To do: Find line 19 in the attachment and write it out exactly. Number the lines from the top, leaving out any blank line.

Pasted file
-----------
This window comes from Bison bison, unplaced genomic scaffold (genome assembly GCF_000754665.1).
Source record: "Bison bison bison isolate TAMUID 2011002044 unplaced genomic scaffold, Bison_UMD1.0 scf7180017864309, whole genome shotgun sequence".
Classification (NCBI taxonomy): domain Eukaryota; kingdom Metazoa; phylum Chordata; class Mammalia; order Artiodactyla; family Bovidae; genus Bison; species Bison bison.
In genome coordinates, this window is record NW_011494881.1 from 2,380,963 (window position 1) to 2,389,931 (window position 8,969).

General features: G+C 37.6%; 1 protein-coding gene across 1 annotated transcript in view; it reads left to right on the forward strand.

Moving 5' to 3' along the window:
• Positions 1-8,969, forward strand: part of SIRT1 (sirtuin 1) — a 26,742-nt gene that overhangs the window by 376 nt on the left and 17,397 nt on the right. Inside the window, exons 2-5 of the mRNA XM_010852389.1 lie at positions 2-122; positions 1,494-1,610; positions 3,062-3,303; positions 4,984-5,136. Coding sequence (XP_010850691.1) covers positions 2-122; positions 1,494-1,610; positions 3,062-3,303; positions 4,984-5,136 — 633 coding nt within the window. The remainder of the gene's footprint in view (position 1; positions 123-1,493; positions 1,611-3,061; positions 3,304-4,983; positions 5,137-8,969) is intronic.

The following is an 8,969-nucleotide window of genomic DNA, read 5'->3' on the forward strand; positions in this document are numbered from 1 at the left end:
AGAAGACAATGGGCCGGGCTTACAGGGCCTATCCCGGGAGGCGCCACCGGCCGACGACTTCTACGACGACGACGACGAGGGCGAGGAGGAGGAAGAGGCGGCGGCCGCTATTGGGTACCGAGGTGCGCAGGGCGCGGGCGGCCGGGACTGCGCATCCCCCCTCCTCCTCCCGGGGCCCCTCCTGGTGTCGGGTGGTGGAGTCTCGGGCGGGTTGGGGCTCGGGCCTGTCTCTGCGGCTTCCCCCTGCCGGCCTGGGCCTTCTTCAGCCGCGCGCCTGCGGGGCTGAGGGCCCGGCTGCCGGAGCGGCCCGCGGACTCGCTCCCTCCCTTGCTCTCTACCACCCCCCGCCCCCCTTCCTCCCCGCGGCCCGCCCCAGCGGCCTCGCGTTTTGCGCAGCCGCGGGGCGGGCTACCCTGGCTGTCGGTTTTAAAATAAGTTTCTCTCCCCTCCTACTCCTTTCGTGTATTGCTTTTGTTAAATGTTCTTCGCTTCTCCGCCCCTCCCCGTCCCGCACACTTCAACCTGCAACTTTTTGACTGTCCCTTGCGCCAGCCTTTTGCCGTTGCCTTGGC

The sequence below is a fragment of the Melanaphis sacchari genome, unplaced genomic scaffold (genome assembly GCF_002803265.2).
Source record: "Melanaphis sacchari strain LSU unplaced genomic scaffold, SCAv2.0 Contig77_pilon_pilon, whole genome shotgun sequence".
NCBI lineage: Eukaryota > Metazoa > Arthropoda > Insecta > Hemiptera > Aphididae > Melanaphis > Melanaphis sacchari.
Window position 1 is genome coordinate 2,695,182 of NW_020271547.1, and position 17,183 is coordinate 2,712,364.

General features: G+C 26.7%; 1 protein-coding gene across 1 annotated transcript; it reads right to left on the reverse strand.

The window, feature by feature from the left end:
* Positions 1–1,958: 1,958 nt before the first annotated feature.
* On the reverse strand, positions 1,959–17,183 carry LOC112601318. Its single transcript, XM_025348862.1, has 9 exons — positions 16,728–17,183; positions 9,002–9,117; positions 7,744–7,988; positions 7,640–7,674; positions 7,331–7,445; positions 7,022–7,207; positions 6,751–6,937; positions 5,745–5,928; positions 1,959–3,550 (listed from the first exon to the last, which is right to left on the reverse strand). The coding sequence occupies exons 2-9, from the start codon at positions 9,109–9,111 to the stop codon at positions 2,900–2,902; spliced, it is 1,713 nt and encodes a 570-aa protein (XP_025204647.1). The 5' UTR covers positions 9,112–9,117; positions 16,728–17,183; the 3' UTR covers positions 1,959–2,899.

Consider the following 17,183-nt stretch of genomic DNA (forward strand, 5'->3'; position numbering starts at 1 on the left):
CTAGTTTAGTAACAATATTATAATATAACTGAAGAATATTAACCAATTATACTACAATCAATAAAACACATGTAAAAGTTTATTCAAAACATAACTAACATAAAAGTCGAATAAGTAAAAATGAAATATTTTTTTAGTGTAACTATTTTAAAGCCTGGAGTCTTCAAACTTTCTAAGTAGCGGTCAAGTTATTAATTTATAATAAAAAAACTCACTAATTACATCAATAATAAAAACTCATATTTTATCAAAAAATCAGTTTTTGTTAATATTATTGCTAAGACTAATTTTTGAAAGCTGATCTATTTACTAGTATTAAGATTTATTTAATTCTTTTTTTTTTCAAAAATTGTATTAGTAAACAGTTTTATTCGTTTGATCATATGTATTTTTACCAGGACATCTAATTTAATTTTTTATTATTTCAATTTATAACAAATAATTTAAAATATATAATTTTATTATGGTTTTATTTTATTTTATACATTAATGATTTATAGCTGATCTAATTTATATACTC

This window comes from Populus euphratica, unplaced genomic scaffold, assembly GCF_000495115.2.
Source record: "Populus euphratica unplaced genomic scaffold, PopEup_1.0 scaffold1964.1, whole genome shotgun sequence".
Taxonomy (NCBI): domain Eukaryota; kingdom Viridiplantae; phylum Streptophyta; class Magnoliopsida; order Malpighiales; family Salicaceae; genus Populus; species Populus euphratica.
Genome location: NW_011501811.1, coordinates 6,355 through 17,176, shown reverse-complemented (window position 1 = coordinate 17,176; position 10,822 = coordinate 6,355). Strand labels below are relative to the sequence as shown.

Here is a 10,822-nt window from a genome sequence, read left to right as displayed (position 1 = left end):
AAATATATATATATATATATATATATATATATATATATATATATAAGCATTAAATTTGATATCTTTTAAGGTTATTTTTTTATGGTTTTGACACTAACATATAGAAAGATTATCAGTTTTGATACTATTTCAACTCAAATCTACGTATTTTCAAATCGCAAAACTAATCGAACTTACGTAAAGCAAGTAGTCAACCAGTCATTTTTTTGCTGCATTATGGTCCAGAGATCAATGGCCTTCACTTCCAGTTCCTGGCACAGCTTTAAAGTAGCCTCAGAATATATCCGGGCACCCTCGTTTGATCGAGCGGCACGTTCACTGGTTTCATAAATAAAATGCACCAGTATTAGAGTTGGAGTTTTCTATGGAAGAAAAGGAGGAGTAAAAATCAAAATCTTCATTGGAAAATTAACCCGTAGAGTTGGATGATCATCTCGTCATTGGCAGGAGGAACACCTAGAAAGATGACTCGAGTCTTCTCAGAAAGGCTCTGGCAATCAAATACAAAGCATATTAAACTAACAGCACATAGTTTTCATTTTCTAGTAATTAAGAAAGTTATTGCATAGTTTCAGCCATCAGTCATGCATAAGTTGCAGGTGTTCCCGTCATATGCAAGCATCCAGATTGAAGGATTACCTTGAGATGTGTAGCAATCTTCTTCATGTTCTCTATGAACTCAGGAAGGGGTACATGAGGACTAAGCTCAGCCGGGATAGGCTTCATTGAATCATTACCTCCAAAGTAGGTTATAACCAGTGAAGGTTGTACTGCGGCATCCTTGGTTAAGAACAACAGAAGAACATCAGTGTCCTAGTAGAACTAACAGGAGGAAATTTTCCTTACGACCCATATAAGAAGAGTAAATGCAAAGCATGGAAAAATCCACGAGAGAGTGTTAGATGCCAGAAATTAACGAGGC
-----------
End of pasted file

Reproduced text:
CTAGTTTAGTAACAATATTATAATATAACTGAAGAATATTAACCAATTATACTACAATCAATAAAACACATGTAAAAGTTTATTCAAAACATAACTAACATAAAAGTCGAATAAGTAAAAATGAAATATTTTTTTAGTGTAACTATTTTAAAGCCTGGAGTCTTCAAACTTTCTAAGTAGCGGTCAAGTTATTAATTTATAATAAAAAAACTCACTAATTACATCAATAATAAAAACTCATATTTTATCAAAAAATCAGTTTTTGTTAATATTATTGCTAAGACTAATTTTTGAAAGCTGATCTATTTACTAGTATTAAGATTTATTTAATTCTTTTTTTTTTCAAAAATTGTATTAGTAAACAGTTTTATTCGTTTGATCATATGTATTTTTACCAGGACATCTAATTTAATTTTTTATTATTTCAATTTATAACAAATAATTTAAAATATATAATTTTATTATGGTTTTATTTTATTTTATACATTAATGATTTATAGCTGATCTAATTTATATACTC